Cellular and Molecular Mechanisms of the Tumor Stroma in Colorectal Cancer: Insights into Disease Progression and Therapeutic Targets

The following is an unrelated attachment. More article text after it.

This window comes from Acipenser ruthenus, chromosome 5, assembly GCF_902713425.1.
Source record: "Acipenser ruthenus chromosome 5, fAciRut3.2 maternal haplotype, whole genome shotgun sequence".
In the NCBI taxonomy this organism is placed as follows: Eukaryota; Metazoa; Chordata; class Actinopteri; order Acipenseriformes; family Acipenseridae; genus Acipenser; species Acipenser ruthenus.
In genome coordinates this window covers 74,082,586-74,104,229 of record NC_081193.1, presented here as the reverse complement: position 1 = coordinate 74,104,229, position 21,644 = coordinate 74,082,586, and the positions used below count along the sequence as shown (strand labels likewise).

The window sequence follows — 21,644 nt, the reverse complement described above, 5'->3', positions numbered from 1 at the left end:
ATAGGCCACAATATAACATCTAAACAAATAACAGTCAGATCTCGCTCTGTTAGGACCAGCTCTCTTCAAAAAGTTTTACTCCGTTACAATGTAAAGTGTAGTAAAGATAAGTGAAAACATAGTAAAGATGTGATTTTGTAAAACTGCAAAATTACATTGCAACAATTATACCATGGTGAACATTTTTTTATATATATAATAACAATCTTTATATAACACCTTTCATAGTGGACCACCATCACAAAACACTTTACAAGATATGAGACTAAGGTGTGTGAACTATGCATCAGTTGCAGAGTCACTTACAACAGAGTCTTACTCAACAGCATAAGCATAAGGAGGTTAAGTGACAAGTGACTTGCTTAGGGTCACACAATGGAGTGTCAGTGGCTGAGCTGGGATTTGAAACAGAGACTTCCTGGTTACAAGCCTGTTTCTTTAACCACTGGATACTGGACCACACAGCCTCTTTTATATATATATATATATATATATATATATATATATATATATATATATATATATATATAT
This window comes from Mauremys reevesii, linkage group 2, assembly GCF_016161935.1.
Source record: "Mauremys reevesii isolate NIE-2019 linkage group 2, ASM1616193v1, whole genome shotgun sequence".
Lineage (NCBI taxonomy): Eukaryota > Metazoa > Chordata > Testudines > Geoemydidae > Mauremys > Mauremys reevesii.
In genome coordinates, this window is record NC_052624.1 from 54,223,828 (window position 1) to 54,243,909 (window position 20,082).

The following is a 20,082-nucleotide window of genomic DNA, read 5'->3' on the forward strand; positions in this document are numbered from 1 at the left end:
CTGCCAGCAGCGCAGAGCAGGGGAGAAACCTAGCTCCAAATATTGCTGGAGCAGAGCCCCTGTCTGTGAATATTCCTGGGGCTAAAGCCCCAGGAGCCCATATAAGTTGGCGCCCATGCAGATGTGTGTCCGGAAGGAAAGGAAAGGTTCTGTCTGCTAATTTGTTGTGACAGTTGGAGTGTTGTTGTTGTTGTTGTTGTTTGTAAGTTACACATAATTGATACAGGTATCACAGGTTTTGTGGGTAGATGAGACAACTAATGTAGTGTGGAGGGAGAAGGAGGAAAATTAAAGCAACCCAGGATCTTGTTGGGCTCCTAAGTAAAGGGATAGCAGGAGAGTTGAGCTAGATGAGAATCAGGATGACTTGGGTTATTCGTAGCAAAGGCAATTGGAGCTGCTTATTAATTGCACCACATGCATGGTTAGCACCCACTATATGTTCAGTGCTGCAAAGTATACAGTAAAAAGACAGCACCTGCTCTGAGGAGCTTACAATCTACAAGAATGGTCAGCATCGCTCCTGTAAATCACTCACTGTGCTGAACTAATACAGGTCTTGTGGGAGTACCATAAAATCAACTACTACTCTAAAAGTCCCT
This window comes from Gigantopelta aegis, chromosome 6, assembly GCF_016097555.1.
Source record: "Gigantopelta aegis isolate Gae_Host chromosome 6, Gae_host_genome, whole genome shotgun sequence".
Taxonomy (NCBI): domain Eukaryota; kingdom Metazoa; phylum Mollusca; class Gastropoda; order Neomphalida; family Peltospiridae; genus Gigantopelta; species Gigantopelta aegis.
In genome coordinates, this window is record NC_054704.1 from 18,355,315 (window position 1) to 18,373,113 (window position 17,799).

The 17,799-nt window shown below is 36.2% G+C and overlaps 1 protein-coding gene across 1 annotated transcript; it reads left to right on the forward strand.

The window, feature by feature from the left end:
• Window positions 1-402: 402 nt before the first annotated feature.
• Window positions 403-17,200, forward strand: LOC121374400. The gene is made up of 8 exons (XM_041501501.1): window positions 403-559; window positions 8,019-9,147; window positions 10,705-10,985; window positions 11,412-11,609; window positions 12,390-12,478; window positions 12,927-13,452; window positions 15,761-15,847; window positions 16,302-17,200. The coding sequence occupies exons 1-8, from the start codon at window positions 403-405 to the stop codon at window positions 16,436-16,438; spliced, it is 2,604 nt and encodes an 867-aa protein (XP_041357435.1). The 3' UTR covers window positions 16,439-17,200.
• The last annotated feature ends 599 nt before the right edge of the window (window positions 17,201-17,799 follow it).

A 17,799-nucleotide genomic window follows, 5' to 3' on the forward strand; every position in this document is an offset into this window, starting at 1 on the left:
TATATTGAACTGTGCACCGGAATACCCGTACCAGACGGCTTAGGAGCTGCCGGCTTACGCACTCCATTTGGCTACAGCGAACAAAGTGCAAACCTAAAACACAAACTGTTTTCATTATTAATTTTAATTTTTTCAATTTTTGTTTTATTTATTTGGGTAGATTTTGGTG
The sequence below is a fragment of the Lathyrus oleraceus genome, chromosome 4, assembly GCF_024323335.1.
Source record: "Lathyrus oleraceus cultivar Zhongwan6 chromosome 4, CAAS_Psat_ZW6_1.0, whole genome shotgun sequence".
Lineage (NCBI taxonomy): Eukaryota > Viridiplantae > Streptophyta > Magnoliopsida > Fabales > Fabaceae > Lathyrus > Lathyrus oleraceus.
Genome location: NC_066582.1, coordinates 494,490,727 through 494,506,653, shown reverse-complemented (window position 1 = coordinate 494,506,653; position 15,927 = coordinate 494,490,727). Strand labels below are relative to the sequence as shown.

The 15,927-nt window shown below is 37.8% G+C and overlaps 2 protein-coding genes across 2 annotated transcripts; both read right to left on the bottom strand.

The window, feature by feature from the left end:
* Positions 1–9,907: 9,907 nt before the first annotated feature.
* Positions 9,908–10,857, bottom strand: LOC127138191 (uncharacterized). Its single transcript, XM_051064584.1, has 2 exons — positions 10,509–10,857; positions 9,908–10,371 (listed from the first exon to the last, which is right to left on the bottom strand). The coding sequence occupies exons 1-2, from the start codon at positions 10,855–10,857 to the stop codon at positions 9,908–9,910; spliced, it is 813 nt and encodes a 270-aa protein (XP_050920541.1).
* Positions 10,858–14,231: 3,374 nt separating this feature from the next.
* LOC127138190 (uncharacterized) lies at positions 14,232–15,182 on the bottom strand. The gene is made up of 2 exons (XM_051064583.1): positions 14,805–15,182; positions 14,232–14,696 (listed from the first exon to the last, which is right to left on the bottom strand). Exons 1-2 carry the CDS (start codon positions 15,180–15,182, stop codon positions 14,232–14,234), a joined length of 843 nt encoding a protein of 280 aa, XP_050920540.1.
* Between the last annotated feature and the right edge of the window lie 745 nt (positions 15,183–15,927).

Colorectal cancer (CRC) is a major health burden worldwide and is the third most common type of cancer. The early detection and diagnosis of CRC is critical to improve patient outcomes. This review explores the intricate interplay between the tumor microenvironment, stromal interactions, and the progression and metastasis of colorectal cancer. The review begins by assessing the gut microbiome’s influence on CRC development, emphasizing its association with gut-associated lymphoid tissue (GALT). The role of the Wnt signaling pathway in CRC tumor stroma is scrutinized, elucidating its impact on disease progression. Tumor budding, its effect on tumor stroma, and the implications for patient prognosis are investigated. The review also identifies conserved oncogenic signatures (COS) within CRC stroma and explores their potential as therapeutic targets. Lastly, the seed and soil hypothesis is employed to contextualize metastasis, accentuating the significance of both tumor cells and the surrounding stroma in metastatic propensity. This review highlights the intricate interdependence between CRC cells and their microenvironment, providing valuable insights into prospective therapeutic approaches targeting tumor–stroma interactions.